United Way Raises Bar Following Record Fundraising Year

United Way of Door County has raised the bar on its current fundraising campaign to accommodate a record year of giving in 2020.

The nonprofit organization has set a 2021 campaign goal of $775,000 and kicked off the campaign Aug. 18 at MAX in Baileys Harbor, with about 75 people in attendance. 

“Knowing it’s a huge stretch, we’re counting on all those first-time donors [from 2020] to continue to gift to us,” said Amy Kohnle, executive director of United Way of Door County. “We know the need is there.”

Donors came through for the organization in 2020 by giving $752,540.60 – an amount that significantly exceeded the campaign goal of $650,000. It was the most raised in the organization’s 60-year history by almost $200,000. The fundraising total in 2019, for example, was $557,000.

United Way of Door County seeks to move the needle on community problems by supporting programs that focus on healthy lifestyles, educational opportunities and financial stability. Grantees fill out applications to request United Way dollars, and a year later, they report what they spent, how they spent it, who was served and success stories that the funds generated.

Last year, the organization put 87 cents of every donated dollar directly into some 25 nonprofit human-services programs that delivered 9,387 units of service to people in need. 

“We don’t know if somebody got help from each of the agencies [that receive grant dollars],” Kohnle said. “They each report how many people they’ve helped, but we can’t say if all of those are different individuals.”

About 9% of Door County residents lived at or below the federal poverty level in 2018, the latest year for data used by United Way of Door County. This translates to an annual salary that’s at or below $12,140 for a single adult and $25,100 for a family of four (two adults, two children).

An even greater percentage of Door County’s population – 22% – live above the official poverty level but do not make enough to be considered stable. This demographic is referred to as ALICE, or those considered to be Asset Limited, Income Constrained, Employed. 

ALICE people go to work every day but live paycheck to paycheck on survival budgets. They struggle to afford basic needs, have no savings and are one unexpected car repair or medical expense away from a financial disaster.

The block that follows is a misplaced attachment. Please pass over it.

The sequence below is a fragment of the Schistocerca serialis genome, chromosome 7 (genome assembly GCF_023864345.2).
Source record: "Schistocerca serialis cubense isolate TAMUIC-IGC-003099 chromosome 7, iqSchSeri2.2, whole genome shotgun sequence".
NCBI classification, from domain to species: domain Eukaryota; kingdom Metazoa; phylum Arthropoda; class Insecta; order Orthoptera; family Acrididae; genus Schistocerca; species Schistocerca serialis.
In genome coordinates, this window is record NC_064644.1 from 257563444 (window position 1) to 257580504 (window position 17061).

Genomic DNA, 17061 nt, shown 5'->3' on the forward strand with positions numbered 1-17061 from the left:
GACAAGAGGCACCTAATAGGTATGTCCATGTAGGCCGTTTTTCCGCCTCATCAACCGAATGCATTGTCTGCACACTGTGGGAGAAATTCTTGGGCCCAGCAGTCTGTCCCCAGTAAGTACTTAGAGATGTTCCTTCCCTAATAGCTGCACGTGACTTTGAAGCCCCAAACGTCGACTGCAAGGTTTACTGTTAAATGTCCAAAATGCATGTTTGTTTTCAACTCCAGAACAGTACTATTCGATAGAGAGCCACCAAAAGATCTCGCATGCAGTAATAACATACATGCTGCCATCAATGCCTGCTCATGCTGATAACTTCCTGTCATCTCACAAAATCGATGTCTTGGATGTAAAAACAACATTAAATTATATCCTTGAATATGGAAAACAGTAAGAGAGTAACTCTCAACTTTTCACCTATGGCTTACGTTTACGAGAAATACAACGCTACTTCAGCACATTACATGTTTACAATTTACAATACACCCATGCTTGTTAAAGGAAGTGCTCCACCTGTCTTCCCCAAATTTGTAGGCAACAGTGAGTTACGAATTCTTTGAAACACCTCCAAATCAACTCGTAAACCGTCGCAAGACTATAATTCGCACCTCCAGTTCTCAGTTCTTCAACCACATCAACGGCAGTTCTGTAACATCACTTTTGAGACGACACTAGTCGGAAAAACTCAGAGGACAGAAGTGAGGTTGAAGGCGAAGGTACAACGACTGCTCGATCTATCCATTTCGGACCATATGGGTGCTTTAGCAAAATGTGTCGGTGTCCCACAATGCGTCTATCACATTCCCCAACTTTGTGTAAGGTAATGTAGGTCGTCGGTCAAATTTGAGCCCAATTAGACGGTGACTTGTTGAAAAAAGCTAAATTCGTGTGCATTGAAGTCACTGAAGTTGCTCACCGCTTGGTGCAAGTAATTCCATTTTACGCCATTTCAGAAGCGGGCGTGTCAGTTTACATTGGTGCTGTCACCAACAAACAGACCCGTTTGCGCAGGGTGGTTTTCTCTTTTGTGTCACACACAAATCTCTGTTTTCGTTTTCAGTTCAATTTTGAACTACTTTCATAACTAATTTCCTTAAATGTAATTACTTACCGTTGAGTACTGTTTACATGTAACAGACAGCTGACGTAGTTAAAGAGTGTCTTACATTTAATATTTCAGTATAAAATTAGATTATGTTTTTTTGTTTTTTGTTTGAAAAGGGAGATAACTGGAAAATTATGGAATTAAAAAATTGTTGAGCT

A single adult living on an ALICE survival budget makes $11.04 an hour, or $22,080 annually. An ALICE family of four (two adults, two children) in the same category makes $28.57 an hour, or $57,132 annually. 

An individual or family moves into the stable ALICE demographic when it’s able to put away a little rainy-day money.

“They have a savings account, so when a crisis happens, they’re able to manage that crisis,” Kohnle said. 

A single adult in Door County reaches ALICE stability on an hourly wage of $22.34, or $44,676 annually. The family of four requires hourly wages closer to $56.87, or $113,748 annually. Above these stable pay scales, the individual or family moves out of the ALICE population.

There is a Catch-22 in that making more money can also mean less benefit assistance. That, too, keeps some households perpetually behind. 

“For some, they’re just stuck,” Kohnle said.

That 22% of Door County residents who are considered ALICE is “sad and sobering,” Kohnle said. United Way of Door County is anticipating that COVID-19 will have made those numbers worse, but the need for the services that United Way invests in existed before then. Kohnle said the organization has been tracking ALICE data since 2010, and the number of people living in that category hasn’t changed in any meaningful way.

“We’re failing our friends and neighbors, she said.

The majority of the programs United Way supports helps the ALICE population already, Kohnle said. These include child care scholarships, financial-stability dollars that help secure housing or basic needs, job-skills training, money-management programs and others. 

But the organization wants and needs to do more, Kohnle said.

“The United Way board is aware of the fact that something does need to be done about this to make sure that even more donor dollars are invested in moving people out of ALICE and into stability,” she said.

The United Way of Door County’s 2021 campaign will run through Jan. 8, 2022. To contribute or learn more about United Way, visit or call 920.746.9645.

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